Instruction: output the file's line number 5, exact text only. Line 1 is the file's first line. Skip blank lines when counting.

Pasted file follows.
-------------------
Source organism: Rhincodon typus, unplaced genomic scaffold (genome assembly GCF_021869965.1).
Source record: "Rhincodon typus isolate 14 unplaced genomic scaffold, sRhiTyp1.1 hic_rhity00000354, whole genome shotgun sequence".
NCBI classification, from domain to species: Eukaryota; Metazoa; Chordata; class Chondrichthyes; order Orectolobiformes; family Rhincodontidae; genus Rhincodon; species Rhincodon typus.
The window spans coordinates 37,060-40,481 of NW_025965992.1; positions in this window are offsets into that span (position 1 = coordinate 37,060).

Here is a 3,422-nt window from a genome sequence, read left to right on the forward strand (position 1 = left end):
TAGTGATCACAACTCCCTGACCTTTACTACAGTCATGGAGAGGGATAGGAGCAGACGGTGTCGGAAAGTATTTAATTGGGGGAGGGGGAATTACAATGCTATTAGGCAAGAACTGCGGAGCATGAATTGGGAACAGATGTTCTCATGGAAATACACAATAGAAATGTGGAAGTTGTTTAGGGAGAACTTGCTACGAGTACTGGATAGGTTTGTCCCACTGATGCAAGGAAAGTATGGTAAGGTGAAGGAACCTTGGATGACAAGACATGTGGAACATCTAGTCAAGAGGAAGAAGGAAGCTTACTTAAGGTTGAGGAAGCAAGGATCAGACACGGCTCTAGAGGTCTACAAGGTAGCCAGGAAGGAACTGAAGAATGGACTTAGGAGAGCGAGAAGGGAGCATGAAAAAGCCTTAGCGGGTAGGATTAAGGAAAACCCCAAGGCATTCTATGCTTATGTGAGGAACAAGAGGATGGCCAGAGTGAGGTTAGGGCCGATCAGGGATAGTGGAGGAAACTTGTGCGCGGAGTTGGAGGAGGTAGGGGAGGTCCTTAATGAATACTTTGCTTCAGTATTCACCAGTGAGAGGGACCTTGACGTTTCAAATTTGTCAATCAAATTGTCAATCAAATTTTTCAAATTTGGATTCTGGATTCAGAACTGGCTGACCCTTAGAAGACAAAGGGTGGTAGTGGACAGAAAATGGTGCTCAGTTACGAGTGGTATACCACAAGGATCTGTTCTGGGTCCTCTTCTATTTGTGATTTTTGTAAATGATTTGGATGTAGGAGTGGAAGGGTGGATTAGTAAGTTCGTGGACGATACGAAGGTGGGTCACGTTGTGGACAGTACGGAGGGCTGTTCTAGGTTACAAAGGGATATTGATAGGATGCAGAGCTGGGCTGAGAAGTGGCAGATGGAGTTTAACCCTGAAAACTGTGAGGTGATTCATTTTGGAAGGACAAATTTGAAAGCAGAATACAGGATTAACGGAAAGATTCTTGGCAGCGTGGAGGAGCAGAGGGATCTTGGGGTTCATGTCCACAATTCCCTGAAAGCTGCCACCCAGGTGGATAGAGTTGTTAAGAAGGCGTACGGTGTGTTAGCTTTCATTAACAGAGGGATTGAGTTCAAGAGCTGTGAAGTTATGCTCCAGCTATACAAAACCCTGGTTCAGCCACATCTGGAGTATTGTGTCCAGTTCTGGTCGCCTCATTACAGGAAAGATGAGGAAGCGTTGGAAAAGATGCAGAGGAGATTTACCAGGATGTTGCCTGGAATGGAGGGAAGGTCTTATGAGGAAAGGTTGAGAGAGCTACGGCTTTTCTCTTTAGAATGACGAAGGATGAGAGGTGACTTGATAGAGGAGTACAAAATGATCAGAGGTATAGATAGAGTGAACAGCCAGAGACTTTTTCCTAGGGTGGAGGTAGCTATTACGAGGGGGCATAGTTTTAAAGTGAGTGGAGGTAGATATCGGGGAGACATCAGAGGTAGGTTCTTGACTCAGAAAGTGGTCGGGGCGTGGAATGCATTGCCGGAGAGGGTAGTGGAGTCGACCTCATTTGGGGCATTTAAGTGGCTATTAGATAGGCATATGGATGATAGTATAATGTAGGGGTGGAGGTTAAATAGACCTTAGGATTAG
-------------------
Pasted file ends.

Here is a 3,422-nt window from a genome sequence, read left to right on the forward strand (position 1 = left end):